CORONAVIRUS vaccine firms have slammed Government claims that there is a "shortage" of doses available to Brits.
Professor Chris Whitty warned that vaccine availability issues will "remain the case for several months" – but both Pfizer and Oxford/AstraZeneca have rubbished the claims.
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Government officials warned that there would be months-long gaps in the supply of the life-saving jab – which requires two doses per person.
Sir John Bell, a regius professor of medicine at Oxford University and member of Sage, also said that insufficient investment in the capacity to make vaccines has left Britain unprepared.
But Sir Richard Sykes, who led a review of the Government's Vaccines Taskforce in December, said that he is "not aware" of a shortage in supply.
Meanwhile, The Sun has launched an appeal for 50,000 volunteers to help at Covid vaccination centres – in order to get as many people inoculated as possible.
We've called on our readers to join Jabs Army to made sure 15million people get vaccinated by March.
According to the Telegraph, at least one million Pfizer doses and some 530,000 Oxford doses will likely be given to patients across the country next week.
And by the middle of January, two million doses of the Oxford vaccine are expected to be supplied weekly, a source told The Times.
A member of the Oxford/AstraZeneca team said: "The plan is to build it up fairly rapidly – by the third week of January we should get two million a week."
This comes after officials made the decision to get as many people jabbed with their first dose of the vaccine – rather than prioritising giving people two.
SHOT IN THE ARM
People who were told they'd receive their second dose three weeks after their first will now wait up to 12 weeks.
Chief medical officers Professor Whitty, Dr Frank Atherton, Dr Gregor Smith, and Dr Michael McBride said: "We have to ensure that we maximise the number of eligible people who receive the vaccine.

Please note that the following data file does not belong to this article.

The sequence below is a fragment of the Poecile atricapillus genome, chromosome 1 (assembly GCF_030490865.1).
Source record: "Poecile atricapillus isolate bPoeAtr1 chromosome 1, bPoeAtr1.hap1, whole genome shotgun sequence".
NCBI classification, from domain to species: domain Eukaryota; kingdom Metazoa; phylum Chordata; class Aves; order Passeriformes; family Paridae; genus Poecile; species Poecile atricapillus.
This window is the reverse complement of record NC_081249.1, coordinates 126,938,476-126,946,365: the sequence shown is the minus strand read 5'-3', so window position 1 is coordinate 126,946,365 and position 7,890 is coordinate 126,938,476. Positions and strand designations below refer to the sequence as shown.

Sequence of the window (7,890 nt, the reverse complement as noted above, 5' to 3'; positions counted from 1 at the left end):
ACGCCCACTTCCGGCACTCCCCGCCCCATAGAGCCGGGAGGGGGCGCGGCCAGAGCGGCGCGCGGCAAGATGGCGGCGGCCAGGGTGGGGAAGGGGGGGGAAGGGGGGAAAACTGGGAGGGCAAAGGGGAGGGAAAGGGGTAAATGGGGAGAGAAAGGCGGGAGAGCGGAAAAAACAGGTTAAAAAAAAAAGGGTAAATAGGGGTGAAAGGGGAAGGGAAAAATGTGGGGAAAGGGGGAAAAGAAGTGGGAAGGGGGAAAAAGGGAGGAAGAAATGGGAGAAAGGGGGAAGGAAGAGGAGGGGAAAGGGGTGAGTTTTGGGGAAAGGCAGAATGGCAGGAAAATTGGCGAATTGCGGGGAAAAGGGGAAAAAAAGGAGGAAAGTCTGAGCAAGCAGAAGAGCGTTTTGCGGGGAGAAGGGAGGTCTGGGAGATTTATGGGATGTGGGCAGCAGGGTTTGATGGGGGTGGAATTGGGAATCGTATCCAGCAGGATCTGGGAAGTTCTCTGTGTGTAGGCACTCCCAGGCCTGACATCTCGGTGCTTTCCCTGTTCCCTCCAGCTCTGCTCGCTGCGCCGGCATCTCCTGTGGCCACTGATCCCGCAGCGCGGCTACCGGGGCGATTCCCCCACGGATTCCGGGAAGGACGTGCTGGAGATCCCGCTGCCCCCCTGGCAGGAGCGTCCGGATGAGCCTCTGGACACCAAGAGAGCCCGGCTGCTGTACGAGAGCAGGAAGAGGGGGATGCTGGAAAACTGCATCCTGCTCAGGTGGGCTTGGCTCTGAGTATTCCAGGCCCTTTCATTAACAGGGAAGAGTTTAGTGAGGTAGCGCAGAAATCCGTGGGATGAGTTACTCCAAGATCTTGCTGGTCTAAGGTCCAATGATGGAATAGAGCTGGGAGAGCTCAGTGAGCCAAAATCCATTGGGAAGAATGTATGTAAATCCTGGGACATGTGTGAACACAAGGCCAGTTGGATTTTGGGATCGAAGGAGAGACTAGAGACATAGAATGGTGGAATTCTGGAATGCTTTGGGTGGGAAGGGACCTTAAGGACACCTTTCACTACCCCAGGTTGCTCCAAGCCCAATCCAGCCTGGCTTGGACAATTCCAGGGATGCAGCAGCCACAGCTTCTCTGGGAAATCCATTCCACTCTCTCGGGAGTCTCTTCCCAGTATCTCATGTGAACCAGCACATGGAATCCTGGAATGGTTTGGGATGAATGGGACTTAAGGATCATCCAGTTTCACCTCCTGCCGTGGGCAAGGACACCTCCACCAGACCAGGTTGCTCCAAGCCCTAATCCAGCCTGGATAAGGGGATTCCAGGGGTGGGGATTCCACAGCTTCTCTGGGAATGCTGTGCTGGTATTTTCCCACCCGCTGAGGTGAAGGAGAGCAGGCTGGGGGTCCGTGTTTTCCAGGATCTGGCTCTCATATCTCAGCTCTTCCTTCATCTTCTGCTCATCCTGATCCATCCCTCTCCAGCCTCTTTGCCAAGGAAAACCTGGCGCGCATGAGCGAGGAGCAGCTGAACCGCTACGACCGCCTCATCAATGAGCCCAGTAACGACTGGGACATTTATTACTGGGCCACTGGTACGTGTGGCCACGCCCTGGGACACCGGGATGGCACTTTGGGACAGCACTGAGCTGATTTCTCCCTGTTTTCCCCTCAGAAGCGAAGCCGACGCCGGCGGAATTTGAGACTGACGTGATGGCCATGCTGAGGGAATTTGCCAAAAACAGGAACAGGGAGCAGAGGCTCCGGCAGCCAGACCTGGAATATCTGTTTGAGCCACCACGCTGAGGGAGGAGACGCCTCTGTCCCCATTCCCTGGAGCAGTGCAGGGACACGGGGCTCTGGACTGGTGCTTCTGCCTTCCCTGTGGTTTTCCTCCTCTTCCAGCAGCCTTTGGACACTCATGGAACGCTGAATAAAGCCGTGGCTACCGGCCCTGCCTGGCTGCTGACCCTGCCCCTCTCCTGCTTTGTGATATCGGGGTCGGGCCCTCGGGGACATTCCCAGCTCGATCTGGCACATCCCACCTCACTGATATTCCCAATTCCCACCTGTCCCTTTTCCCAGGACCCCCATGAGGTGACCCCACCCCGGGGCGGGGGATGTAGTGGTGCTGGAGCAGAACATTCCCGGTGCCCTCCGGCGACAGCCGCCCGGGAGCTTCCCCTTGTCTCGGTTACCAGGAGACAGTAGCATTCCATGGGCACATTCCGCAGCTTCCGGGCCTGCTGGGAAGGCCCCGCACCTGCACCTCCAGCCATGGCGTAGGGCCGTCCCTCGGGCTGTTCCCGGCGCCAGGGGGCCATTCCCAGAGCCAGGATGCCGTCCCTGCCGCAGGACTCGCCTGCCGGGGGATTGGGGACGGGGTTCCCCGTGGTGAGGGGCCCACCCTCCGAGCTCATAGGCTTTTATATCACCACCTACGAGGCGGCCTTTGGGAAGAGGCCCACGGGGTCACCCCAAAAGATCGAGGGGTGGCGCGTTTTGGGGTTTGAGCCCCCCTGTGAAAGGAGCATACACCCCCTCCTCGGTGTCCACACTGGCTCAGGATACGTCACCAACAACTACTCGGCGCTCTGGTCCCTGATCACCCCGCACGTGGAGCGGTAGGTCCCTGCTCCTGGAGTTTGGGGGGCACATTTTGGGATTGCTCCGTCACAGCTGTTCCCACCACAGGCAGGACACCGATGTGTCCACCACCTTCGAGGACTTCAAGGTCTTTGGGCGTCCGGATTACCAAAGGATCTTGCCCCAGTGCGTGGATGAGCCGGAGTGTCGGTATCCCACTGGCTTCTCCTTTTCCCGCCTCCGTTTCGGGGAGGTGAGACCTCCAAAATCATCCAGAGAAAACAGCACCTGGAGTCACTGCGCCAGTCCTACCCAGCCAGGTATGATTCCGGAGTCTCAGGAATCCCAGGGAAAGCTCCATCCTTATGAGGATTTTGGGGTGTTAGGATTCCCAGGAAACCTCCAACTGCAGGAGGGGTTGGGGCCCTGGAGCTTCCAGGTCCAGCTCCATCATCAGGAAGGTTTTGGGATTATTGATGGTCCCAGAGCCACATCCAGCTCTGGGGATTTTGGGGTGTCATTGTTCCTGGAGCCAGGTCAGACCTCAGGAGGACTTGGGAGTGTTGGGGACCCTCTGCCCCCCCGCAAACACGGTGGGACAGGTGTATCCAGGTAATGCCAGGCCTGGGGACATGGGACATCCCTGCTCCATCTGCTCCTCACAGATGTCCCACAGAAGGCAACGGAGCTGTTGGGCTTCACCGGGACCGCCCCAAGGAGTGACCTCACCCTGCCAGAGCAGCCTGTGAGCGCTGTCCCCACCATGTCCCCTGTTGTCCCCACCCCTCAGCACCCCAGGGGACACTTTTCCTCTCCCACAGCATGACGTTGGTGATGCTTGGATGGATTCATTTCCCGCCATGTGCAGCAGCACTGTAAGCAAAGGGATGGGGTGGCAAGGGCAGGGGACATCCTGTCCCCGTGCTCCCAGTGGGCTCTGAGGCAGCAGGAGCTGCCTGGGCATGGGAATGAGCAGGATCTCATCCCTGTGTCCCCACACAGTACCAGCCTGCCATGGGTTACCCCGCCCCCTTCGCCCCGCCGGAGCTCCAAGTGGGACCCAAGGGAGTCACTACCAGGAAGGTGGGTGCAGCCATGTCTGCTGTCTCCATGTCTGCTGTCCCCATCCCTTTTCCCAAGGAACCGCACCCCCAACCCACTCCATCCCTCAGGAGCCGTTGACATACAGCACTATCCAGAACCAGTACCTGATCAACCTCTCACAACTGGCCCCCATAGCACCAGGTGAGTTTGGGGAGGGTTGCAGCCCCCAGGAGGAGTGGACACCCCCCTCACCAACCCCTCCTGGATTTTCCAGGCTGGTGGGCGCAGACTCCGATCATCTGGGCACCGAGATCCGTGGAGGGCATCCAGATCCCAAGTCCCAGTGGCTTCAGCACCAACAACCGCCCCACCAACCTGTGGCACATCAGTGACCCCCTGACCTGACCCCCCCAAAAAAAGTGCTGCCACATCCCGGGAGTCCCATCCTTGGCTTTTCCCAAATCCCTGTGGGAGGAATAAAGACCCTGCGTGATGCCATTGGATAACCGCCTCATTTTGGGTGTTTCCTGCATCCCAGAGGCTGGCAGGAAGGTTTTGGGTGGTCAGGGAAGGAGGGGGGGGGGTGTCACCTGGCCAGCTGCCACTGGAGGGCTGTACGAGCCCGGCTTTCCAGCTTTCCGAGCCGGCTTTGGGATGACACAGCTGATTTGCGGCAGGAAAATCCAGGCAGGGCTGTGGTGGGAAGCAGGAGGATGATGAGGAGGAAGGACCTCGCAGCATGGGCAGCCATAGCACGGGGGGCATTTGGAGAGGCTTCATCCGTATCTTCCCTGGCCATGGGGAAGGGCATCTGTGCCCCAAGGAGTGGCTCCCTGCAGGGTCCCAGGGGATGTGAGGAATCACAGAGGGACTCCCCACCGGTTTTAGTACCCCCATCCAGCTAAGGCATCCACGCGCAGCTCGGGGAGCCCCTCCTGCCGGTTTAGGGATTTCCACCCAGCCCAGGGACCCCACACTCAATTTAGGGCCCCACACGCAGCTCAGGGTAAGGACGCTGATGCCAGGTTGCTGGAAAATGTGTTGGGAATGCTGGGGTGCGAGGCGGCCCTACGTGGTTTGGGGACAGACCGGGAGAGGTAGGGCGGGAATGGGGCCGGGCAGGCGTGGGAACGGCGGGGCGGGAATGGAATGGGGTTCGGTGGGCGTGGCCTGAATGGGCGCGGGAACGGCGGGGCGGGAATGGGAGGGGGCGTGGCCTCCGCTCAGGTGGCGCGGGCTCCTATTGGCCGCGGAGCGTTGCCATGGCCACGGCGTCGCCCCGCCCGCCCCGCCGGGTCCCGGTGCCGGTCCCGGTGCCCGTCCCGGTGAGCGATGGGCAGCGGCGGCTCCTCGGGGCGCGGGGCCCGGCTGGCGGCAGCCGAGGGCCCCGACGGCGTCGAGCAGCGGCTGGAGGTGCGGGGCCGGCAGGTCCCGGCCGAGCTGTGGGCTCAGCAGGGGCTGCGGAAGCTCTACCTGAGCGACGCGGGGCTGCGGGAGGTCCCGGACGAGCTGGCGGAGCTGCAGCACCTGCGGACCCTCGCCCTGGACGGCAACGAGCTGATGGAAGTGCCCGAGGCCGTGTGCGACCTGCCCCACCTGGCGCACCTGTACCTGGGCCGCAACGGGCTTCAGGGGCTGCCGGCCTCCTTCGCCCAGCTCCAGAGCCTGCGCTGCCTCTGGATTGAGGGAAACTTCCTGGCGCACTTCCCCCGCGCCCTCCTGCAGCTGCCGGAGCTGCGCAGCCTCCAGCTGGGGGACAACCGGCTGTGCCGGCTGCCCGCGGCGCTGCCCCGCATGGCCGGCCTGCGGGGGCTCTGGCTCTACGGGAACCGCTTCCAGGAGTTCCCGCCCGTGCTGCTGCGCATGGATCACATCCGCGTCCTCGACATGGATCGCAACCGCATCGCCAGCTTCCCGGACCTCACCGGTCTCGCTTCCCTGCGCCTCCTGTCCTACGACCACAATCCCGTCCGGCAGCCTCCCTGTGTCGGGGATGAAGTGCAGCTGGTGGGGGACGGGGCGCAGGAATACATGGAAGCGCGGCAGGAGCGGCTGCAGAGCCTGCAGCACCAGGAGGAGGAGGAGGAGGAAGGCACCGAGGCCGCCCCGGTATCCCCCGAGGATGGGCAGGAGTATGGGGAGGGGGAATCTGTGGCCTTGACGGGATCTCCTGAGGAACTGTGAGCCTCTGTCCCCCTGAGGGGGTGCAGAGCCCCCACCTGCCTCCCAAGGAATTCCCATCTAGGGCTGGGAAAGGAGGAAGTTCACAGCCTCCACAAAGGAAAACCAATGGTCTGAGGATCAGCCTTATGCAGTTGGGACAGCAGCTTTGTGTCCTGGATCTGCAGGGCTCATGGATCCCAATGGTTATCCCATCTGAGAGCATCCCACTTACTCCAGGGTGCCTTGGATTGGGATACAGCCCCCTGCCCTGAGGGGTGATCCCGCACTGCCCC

"Currently the main barrier to this is vaccine availability, a global issue, and this will remain the case for several months and, importantly, through the critical winter period.
"The availability of the AZ vaccine [Oxford/AstraZeneca] reduces, but does not remove, this major problem.
"Vaccine shortage is a reality that cannot be wished away."
However, there is evidence to suggest that waiting a while longer between doses is actually better for immunity.
The report added: "With most vaccines, an extended interval between the prime and booster dose leads to a better immune response to the booster dose.
"There is evidence that a longer interval between the first and second doses promotes a stronger immune response with the AstraZeneca vaccine.
"There is currently no strong evidence to expect that the immune response from the Pfizer-BioNTech vaccine would differ substantially from the AstraZeneca and Moderna vaccines."
And former Department of Health vaccination chief Professor David Salisbury said: "Every time we give a second dose right now, we are holding that back from someone who is likely, if they get coronavirus, to die."
Sir Sykes, chairman of the Royal Institution and Imperial College Healthcare, told BBC Radio 4's Today Programme: "I wasn't aware there was a shortage.
"I thought the difficulty was getting people vaccinated, and with the Pfizer vaccine that is quite difficult because of the conditions in which the vaccine has to be stored.
"But with the rollout of the AstraZeneca vaccine, that should be very, very straightforward.
"Going to pharmacists, going to care homes, going to GP surgeries, there should be no restriction on the distribution of that vaccine.
"If the Government said that there's a shortage then that must be the fact.
"If there is a shortage, that's a problem."
Meanwhile, 53,285 new cases of the virus were recorded in the UK yesterday – signalling a 63 per cent increase in a week.
It was the fourth day in a row the figure has broken 50,000 and brought the total number of positive tests in Britain to 2,542,065.
Another 613 more people have died from the bug in the last 24 hours, bringing the total number of fatalities to 74,125.
The figures come as the UK entered 2021 under a host of restrictions, with almost all of England now living under Tier 3 and 4 restrictions.
While millions stayed home to stop the spread of the deadly bug, hundreds joined illegal parties in Birmingham, Essex, Manchester and London.
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